"This bill embraces the ideal of electing Sheriffs who come from diverse backgrounds, communities, and law enforcement perspectives by expanding the universe of people who may seek the office – whether they be former public defenders, judges, progressive prosecutors, or civic leaders,” said Ken Spence of NextGen California. “As we remember Breonna Taylor, George Floyd and other victims of police violence, the need for bills like this, that support the critical work of reimagining policing in our state, is self-evident. Therefore, we are proud to co-sponsor The Sheriff Democracy and Diversity Act and are pleased the Assembly Public Safety Committee voted to move this bill forward today."
"Residents of Alameda County have given millions of our sorely needed taxpayer dollars to a sheriff whose department and jails have brutalized members of our community and even killed with impunity,” said Judith Stacey of the Wellstone Democratic Renewal Club. “Like too many CA sheriffs, he is out of step with the values of our community, yet has run unopposed four times. The Wellstone Democratic Renewal Club is co-sponsoring SB 271 to expand the pool of eligible candidates to include people committed to reimagining public safety and better serving the needs of our residents.”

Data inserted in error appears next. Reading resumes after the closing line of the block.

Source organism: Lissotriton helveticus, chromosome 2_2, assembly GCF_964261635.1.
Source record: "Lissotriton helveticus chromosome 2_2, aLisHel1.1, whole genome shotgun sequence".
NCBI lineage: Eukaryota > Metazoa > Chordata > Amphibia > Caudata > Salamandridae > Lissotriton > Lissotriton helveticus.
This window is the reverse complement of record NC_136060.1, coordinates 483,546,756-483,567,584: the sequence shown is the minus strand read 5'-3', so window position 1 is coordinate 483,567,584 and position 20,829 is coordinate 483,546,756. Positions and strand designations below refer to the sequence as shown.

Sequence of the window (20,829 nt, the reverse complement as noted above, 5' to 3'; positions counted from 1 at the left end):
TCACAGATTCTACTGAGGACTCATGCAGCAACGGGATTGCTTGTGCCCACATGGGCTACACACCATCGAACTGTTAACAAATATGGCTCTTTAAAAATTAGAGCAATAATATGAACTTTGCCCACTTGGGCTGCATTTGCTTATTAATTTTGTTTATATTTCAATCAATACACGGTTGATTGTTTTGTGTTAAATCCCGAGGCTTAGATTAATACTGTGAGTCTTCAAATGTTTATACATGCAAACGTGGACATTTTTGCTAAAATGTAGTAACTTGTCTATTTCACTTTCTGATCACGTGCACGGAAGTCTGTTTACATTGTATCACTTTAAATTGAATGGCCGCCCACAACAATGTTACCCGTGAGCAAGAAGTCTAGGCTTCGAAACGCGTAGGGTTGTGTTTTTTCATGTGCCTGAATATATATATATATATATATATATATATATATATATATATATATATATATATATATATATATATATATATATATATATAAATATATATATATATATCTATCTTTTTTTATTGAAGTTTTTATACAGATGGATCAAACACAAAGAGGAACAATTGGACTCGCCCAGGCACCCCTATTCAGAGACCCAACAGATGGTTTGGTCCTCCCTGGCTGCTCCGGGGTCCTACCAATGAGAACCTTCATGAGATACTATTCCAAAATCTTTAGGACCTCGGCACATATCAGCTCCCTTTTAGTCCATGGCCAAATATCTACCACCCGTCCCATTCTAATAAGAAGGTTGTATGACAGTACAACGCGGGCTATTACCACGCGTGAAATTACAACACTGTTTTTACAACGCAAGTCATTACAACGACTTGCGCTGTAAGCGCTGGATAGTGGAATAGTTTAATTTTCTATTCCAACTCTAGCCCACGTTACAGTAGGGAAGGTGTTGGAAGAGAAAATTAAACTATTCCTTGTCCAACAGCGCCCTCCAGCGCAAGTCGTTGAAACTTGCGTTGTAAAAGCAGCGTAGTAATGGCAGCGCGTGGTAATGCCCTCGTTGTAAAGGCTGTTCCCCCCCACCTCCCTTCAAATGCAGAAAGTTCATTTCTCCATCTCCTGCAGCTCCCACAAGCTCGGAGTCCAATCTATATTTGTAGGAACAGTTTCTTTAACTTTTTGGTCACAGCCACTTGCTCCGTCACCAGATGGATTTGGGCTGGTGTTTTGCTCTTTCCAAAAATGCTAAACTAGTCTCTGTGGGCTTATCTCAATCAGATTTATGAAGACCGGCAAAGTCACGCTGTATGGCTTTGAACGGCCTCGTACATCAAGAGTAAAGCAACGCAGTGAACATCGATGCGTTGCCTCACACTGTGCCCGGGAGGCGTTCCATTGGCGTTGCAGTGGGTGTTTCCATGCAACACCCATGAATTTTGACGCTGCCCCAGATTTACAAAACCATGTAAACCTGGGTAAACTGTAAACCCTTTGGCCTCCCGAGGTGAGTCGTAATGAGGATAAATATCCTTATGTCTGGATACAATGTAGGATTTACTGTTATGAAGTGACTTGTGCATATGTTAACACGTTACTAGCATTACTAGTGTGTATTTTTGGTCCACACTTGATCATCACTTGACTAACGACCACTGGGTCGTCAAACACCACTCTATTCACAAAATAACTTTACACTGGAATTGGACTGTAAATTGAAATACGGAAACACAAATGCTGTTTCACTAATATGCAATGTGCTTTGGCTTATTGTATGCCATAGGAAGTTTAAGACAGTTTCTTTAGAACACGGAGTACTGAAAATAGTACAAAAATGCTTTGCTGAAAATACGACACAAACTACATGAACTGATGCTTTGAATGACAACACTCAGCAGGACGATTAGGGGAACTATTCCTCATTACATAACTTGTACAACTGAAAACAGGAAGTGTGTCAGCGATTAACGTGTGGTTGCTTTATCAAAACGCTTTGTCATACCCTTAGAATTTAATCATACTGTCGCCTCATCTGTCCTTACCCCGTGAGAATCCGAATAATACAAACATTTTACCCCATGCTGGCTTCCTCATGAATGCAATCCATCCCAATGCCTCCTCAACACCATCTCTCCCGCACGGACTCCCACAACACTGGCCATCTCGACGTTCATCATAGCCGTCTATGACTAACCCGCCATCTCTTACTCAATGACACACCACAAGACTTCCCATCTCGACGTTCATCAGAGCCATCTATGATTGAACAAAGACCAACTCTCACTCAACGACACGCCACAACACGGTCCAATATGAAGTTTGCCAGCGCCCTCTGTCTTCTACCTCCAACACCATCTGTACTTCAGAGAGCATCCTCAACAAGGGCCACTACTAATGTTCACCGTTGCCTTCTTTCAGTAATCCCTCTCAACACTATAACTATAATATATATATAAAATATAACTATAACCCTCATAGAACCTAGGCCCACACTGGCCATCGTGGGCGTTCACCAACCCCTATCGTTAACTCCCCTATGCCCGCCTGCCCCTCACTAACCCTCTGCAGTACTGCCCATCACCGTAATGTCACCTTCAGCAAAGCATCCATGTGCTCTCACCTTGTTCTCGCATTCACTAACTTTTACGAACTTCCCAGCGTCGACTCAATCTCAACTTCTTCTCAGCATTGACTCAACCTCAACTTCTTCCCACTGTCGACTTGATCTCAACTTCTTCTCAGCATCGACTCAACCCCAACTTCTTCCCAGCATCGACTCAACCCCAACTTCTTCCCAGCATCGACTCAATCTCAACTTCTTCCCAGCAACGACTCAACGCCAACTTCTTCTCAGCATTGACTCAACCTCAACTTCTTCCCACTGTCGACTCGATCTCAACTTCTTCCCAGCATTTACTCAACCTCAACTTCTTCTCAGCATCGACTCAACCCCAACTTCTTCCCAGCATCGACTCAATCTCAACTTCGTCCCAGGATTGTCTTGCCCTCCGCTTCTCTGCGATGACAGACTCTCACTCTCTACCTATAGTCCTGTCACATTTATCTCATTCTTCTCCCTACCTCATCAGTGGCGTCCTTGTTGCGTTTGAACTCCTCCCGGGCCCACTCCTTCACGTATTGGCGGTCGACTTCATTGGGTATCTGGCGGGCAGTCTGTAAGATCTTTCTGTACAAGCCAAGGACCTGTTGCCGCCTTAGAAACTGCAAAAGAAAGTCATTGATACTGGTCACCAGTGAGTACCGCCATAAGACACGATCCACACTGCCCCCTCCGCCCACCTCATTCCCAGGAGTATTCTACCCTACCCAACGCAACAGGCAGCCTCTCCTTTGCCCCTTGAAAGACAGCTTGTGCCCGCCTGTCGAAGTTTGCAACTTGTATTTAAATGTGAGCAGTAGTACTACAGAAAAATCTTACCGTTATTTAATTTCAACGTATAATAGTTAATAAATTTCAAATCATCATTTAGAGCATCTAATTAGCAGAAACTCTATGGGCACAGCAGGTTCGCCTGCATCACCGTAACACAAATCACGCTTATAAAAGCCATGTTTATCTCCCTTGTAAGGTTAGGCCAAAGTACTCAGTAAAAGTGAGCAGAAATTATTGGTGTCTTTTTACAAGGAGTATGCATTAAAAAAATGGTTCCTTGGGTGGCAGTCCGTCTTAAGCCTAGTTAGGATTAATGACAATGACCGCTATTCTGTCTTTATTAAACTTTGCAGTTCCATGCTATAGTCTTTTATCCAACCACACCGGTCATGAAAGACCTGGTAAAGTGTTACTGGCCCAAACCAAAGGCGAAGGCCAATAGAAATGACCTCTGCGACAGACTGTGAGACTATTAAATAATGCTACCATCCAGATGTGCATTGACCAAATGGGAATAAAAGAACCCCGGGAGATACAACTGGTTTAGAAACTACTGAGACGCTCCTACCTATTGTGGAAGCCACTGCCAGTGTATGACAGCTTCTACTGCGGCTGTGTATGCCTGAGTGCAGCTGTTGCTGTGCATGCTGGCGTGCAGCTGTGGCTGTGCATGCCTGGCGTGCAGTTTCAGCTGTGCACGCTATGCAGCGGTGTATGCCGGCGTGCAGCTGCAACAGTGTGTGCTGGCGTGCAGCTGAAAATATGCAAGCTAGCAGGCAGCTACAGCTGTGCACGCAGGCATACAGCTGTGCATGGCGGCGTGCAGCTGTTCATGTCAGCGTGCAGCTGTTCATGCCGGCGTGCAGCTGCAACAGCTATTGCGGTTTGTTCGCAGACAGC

“Secure Justice is excited to co-sponsor Senator Wiener’s SB 271 because we believe that a local election should be subject to criteria established by the local residents in that county, not a state mandate,” said Brian Hofer, executive director of Secure Justice. “Each time a proposal for greater oversight of Sheriffs is proposed, the Sheriff’s Association claims that the ballot box is a check on their power, conveniently ignoring the fact that they have stacked the deck in their favor with legislation and that most elections for the office are uncontested in California. SB 271 will level the playing field and allow for a more diverse pool of candidates to seek this important office.”